At first, Jess thinks she can beat Pryce by simply tailing him and digging up dirt, but there’s no dirt to be found. Since Jessica declined his buyout offer, Pryce decides to start poaching her clients, which gives Jessica the smart idea to do the same. Her pitch to one of Pryce’s sports clients — my superpowers allow me to go where Pryce can’t — seems to work. Pryce retaliates by bringing up Kilgrave, which sets Jessica off and she attacks him. She comes very, very close to crossing a line, but she stops herself before bloodying him up even more. Needless to say, Jessica gets arrested, but thankfully Trish (and her new boyfriend Griffin) shows up to bail her out. They offer to hang by her side, but Jessica just decides to go home and mope on her own.
The next morning the Whizzer accosts Jessica at her apartment/office again. But this time he has a gun and demands that she protect him from a “monster” trying to kill him. Apparently the same people who gave him powers created the monster. Jessica still doesn’t believe he actually has superpowers, until they’re activated and he starts zipping around her office (the container with her brother’s ashes breaks in the commotion). Even though I knew the Whizzer would play a role in jumpstarting the season’s mystery, I didn’t expect the show to actually give him superpowers. Jess chases him out of the building and arrives just in time to see someone or something drop a ton of scaffolding on top of him, leaving Jessica standing over his bloodied body.
This latest traumatic experience comes close to breaking Jessica, who retreats to her office and curls up on the floor, which is covered in her brother’s ashes. When Malcolm shows up at Alias, where he now works, too, Jessica snaps out of her stupor and decides to finally investigate the Whizzer’s claims. She searches his bag and finds a lead, which takes her to an abandoned Industrial Garments and Handling (a.k.a. IGH) building. Jessica snoops around and comes across a lab, which triggers her memories of being in a lab after her parents’ accident — and of a disfigured monster there, too. After much cajoling, Jess has finally decided to open that door to her past.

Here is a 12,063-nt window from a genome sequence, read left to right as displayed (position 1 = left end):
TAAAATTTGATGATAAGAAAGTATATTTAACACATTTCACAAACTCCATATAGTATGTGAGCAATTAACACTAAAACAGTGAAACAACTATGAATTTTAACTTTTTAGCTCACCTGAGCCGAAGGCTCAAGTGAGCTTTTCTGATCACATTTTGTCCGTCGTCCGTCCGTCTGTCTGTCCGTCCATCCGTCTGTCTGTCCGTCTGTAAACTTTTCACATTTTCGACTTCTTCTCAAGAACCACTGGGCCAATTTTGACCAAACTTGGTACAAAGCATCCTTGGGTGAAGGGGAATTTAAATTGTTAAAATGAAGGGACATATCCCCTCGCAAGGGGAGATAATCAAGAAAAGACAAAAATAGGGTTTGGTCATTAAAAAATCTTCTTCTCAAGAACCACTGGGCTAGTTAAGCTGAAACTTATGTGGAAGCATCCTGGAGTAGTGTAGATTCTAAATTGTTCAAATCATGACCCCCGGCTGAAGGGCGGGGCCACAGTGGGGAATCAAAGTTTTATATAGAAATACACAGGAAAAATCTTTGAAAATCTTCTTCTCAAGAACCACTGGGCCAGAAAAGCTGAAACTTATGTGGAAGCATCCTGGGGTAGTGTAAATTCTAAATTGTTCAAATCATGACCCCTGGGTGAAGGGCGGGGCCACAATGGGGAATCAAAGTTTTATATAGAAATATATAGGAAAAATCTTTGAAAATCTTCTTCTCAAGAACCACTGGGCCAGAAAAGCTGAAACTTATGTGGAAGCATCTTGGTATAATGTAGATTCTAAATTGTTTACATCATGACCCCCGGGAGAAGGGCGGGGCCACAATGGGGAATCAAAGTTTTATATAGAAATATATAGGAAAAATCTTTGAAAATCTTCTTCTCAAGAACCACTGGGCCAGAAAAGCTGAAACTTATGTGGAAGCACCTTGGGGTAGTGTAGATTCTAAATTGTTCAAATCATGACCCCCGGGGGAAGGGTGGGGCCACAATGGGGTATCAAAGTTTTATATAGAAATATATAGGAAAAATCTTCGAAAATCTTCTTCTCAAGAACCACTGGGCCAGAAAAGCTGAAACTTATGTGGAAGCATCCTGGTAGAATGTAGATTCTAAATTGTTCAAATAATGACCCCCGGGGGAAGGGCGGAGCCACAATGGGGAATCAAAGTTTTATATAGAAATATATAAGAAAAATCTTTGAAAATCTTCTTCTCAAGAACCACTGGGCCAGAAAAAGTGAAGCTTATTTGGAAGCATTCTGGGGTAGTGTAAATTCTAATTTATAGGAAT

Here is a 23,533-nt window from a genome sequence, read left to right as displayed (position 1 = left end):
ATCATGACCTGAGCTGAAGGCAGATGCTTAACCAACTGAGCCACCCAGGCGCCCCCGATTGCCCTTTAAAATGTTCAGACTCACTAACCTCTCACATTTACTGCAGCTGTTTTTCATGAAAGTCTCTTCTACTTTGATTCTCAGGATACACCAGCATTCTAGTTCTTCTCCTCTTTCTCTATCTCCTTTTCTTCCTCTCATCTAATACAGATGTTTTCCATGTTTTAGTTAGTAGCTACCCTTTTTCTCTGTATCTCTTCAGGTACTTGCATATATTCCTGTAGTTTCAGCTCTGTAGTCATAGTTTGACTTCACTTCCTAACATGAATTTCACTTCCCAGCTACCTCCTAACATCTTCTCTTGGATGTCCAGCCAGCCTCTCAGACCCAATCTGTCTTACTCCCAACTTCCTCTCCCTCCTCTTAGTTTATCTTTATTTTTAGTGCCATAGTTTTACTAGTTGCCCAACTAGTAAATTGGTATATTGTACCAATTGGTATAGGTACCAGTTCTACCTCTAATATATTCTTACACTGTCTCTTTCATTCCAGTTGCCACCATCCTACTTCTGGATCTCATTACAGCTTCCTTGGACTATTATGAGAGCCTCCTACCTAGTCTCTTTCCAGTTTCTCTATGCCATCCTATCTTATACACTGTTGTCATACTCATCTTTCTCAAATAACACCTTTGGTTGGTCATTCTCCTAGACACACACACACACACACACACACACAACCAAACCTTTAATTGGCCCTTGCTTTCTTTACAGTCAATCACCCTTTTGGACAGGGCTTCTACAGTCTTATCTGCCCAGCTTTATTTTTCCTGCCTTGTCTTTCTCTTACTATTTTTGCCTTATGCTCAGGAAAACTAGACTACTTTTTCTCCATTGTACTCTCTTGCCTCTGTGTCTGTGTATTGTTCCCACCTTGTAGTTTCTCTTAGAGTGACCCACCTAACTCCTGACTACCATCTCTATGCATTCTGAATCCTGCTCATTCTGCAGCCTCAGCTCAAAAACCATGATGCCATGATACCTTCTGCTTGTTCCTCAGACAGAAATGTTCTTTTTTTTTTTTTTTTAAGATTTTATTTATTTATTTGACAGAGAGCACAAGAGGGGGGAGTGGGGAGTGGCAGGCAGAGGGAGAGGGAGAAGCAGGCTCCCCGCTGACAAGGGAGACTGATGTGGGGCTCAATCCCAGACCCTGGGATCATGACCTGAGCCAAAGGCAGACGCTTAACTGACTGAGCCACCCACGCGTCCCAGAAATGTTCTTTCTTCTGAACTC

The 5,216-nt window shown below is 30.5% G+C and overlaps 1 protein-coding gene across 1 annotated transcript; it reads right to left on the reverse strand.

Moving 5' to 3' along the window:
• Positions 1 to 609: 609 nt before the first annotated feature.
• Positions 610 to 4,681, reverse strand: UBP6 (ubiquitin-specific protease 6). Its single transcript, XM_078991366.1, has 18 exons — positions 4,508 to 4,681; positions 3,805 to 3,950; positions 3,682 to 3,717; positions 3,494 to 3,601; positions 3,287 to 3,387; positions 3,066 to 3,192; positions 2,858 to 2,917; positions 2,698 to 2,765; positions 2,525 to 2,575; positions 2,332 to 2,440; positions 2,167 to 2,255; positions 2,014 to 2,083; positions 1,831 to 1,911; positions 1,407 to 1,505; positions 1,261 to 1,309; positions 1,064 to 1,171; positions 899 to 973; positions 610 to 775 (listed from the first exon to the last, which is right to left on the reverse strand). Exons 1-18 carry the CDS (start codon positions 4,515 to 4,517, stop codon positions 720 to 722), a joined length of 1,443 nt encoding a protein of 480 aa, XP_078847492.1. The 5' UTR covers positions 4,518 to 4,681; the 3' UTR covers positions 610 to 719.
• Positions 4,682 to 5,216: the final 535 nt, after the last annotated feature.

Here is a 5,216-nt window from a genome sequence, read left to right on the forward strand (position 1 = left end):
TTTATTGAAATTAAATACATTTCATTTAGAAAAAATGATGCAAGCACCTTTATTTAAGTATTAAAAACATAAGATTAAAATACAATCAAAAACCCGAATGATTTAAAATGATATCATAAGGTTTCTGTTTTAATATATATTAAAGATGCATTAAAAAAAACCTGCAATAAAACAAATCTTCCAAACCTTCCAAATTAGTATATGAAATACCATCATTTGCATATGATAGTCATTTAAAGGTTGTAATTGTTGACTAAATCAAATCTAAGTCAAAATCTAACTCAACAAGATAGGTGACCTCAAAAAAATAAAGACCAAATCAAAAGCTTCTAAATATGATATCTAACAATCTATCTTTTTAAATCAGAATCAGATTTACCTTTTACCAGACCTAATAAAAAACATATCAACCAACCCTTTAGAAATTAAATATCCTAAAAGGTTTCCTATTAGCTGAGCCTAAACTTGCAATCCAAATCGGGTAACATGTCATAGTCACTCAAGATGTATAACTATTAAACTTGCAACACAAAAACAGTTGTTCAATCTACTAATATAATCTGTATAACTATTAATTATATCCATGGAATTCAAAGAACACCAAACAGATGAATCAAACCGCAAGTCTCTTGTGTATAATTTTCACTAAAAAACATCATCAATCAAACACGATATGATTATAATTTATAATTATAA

As we reach the end of the season premiere, I find that I have mixed feelings about the forthcoming new season. On the one hand, I’m very excited to have Jessica Jones back, mostly because it means getting to spend more time with this layered and flawed person, whom Ritter plays perfectly. On the other hand, I’m not terribly interested in diving into Jessica’s origin story, which is what the season clearly plans on being. In the words of The Leftovers, I’d rather let the mystery be there. Instead of focusing on the past and over-explaining, the show should turn its attention toward the future. But I’m not ready to write this season off just yet. There was enough to enjoy in the episode (particularly all of Jessica’s comebacks) that I’m open to seeing more.
- Welcome to EW’s recaps of Jessica Jones season 2. Like Iron Fist, The Defenders, and The Punisher, I’ll be tackling this season with my colleague/friend Christian Holub, who’s handling the even-numbered episodes this season. I’m looking forward to hearing his thoughts on this season.
- Another development in the episode: We find out that Jeri hired Pryce to hire Jessica because she couldn’t do it herself since she and Jessica are on the outs. However, that plan fell through, so now Jeri has decided to represent Pryce in his lawsuit against Jessica for assaulting him, for reasons I assume will be made clear soon.
- Jeri, who is also being sued by the secretary she was sleeping with last season, receives some shocking medical news in the episode; however, we don’t find out what’s wrong with her.
- Trish’s ex Will Simpson is following her around.
- Pryce: I never take no for an answer. Jessica: How rapey of you.
- “I hate smug. I could slap smug.”